Jonathan Barnes is an award-winning Pittsburgh freelance writer who has written thousands of newspaper, magazine, and news service stories. He is a longtime correspondent for Reuters and Engineering News-Record, and a stringer for the Pittsburgh Post-Gazette. He has contributed to Fortune, The New York Times, New York Daily News, Newsday and other publications. His personal essays have been published in the Pittsburgh Post-Gazette, Seattle Post-Intelligencer, ENR, in magazines, journals and on his blog, Barnestormin:

Shaky Ground (part 3 in a series on fracking)

By Jonathan Barnes

After years of dealing with water problems they believe were caused by fracking, or hydraulic fracturing to find natural gas, people like Ron Carter in Dimock, PA, are left wondering if they will ever have their problems solved

. While the EPA is providing water to the Carter family and three other residences in Dimock, it could provide more to others, or stop altogether. According to a Jan. 31 statement made by the Philadelphia office of the EPA, Cabot actually has criticized the EPA for providing alternate water supplies to homes in Dimock.

“We took this precautionary and limited step as an interim measure to be protective of human health while monitoring is underway,” the EPA statement said, adding that Cabot has also characterized the presence of certain chemicals, such as arsenic, manganese, and sodium as naturally occurring. “This is misleading, since although these chemicals are naturally occurring in Susquehanna County, the levels of arsenic, manganese and sodium found in the Dimock

area are not consistent with background concentrations typically found in the zones from which Dimock homeowners draw water for their private wells… the arsenic and manganese levels, when reviewed by an EPA toxicologist, were at levels high enough to present a health concern, supporting the need for alternate water. This latest explanation by Cabot about their data further underscores the need for EPA to have reliable validated information.”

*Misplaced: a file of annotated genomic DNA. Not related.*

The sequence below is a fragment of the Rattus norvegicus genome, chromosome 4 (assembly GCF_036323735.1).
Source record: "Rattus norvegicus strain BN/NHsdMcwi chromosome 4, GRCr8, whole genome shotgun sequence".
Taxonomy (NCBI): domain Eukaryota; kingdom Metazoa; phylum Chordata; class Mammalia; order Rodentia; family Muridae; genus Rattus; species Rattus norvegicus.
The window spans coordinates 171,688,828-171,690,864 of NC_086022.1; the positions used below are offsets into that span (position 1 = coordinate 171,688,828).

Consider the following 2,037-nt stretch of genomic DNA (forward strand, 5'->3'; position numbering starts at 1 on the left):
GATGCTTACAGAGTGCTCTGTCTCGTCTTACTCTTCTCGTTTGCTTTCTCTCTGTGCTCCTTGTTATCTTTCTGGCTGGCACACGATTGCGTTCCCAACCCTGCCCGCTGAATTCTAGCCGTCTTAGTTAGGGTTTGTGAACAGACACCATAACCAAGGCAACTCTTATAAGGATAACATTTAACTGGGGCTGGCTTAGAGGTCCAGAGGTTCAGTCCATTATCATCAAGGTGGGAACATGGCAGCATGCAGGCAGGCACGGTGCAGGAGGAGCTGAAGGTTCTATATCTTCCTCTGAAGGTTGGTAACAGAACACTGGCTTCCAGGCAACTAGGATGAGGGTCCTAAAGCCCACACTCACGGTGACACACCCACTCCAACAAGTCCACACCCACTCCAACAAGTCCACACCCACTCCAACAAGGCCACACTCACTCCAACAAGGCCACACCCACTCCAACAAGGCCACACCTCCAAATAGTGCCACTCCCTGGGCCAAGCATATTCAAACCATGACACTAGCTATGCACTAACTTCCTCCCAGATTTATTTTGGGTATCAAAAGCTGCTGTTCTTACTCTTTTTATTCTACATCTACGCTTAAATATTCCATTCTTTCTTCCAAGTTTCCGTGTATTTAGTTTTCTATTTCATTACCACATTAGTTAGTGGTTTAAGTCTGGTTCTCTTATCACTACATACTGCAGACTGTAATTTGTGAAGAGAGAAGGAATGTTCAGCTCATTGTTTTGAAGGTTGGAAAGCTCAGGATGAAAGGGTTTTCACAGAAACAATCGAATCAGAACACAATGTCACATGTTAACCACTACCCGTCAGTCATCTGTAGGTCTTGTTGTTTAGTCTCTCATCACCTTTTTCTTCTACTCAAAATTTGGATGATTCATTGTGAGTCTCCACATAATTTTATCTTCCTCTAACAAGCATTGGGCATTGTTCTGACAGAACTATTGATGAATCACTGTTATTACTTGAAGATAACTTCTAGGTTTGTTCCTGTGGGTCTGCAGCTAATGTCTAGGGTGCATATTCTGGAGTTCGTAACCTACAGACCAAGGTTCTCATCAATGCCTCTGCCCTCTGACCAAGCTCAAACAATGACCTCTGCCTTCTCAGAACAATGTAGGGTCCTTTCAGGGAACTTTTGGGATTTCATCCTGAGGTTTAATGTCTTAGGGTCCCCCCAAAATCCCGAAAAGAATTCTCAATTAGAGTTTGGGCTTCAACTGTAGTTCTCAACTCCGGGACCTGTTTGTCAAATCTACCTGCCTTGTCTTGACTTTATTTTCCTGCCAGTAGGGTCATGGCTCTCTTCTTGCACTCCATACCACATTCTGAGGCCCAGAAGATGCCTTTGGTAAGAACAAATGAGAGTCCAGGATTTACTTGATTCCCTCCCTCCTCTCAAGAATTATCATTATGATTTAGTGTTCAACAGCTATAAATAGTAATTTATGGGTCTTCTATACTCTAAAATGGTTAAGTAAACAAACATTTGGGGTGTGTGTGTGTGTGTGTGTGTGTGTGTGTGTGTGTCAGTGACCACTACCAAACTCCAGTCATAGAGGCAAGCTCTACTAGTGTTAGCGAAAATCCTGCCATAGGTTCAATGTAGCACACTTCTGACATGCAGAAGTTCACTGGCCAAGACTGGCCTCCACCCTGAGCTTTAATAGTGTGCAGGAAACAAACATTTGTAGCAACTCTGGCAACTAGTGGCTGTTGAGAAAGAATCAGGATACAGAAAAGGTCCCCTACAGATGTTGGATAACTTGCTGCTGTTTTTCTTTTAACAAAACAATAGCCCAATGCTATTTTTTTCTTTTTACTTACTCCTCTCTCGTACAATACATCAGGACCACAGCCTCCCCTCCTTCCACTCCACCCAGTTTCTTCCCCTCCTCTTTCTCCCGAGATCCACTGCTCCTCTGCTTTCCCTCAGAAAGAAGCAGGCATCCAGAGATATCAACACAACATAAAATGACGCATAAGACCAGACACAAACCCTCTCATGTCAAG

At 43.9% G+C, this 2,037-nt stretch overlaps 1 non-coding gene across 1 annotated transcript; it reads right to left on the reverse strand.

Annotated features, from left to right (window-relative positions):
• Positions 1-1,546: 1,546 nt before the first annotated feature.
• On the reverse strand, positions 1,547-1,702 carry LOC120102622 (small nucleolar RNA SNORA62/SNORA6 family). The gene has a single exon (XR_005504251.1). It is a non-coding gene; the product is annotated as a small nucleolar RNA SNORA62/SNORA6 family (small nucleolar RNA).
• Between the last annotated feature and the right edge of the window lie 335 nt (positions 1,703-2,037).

Cabot Oil & Gas is responsible for the fracking around Dimock, but the company has not been forthcoming in providing information to the EPA, agency officials said. Now, the energy company is providing the agency with a flood of documents that will take a long time to review.

“Beginning on January 10, Cabot began submitting data in response to the Agency’s request of January 6. EPA is reviewing that data, which consists of approximately 10,000 pages of records pertaining to the site,” EPA officials said in a statement. “Until that point, Cabot had not provided EPA any data. Furthermore, Cabot has advised us that even more data, estimated at 100,000 additional pages, is still to be provided. We plan to carefully consider it, along with the results of our own sampling, in determining next steps.”

Carter said he believes his problem with his

well water being tainted can be remedied. “If they can build new prisons in Pennsylvania and [recycle] the wastewater, they ought to be able to fix my water here,” he said. [Continue reading…]

Shaky Ground (Part 2 in a series on fracking)

By Jonathan Barnes

Because of the Feb. 27 quake and others in the area around Greenbrier, Sam Lane, a 29-year-old electronics store manager, started looking into the possible connection between fracking and earthquakes. He did his own stud

y of earthquake data and three Arkansas injection wells not far from his hometown. One of the wells had an identical pattern as the earthquakes and a second showed a strong correlation between injection occurrences and earthquakes. Experts aren’t sure if the wastewater is putting pressure on the fault, or if it is getting into the fault, Lane said.

Scientists haven’t proven a link between fracking and the 5.6 Richter earthquake that rocked the area east of Oklahoma City in early November, but some are suspicious.

“Seismicity in that region has increased dramatically. It really has skyrocketed,” said Arthur McGarr, a geophysicist with the U.S. Geological Survey in Menlo Park, CA. “If the Oklahoma earthquake turns out to be from oil or gas action, it likely will be of concern… Where there’s a lot of gas production, there’s been a notable increase in seismic activity.”

[Continue reading…]